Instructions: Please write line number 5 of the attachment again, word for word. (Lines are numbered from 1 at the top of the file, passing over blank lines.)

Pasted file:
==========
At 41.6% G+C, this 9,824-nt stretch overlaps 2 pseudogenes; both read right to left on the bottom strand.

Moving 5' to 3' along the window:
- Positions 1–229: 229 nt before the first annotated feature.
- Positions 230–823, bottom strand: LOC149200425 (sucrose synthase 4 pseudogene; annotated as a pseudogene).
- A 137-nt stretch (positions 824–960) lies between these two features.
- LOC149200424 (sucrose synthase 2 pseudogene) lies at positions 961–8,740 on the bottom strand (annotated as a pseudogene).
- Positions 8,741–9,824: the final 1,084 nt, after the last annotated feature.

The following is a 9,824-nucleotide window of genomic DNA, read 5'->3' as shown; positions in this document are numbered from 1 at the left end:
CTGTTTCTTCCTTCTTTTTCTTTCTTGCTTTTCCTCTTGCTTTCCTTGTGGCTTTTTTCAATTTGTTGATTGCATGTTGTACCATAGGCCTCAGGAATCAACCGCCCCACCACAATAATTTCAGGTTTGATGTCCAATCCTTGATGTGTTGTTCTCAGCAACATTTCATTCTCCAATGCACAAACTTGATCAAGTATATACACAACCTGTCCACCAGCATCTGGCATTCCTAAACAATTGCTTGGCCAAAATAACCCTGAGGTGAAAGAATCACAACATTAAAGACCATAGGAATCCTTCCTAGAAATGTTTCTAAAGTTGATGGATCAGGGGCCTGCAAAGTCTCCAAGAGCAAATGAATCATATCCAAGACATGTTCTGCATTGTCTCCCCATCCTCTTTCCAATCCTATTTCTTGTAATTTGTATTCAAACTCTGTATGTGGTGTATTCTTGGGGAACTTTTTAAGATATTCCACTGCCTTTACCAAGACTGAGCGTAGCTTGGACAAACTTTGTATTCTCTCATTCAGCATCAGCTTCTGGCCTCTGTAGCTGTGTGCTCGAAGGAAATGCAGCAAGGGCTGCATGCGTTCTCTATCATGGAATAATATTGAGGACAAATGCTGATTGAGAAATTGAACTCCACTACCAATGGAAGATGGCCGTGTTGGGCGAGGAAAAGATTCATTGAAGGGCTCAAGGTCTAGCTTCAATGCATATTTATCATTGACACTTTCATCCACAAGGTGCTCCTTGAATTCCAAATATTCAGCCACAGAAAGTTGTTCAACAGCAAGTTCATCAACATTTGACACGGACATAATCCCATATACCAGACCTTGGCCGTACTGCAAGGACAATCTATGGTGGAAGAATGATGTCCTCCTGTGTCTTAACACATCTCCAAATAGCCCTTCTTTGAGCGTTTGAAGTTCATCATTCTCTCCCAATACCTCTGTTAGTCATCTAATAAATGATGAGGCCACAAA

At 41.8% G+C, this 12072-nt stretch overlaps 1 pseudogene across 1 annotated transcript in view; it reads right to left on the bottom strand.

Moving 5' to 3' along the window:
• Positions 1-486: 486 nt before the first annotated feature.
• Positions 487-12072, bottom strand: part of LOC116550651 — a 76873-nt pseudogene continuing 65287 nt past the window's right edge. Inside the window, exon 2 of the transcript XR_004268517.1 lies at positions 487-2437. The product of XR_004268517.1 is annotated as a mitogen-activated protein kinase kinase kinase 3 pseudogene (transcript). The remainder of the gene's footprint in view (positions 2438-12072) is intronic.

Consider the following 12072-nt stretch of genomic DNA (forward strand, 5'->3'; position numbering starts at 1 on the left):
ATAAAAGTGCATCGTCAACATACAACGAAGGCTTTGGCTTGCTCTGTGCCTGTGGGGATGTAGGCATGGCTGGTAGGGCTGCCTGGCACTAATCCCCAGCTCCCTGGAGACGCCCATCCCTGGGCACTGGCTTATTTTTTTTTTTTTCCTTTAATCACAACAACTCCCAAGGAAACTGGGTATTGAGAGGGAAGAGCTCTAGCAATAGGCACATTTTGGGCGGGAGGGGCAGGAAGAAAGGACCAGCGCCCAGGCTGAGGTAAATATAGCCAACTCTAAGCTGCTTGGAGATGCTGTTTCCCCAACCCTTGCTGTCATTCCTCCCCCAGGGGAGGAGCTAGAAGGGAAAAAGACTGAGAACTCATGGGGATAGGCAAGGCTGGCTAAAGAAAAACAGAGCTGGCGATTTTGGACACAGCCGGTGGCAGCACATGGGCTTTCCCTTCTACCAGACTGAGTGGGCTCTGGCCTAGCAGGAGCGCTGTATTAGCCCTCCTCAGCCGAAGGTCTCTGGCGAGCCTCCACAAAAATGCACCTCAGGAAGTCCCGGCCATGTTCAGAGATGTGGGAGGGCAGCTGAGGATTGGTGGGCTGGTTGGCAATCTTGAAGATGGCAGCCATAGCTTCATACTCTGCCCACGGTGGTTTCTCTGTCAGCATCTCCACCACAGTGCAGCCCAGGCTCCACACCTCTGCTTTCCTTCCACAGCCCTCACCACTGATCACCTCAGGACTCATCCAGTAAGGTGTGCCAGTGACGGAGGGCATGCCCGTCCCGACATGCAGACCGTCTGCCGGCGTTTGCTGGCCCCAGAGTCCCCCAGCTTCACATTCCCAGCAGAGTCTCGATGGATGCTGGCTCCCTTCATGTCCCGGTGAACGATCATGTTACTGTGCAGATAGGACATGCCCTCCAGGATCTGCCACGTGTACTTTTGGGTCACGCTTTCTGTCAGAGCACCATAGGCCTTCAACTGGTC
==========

- A 137-nt stretch (positions 824–960) lies between these two features.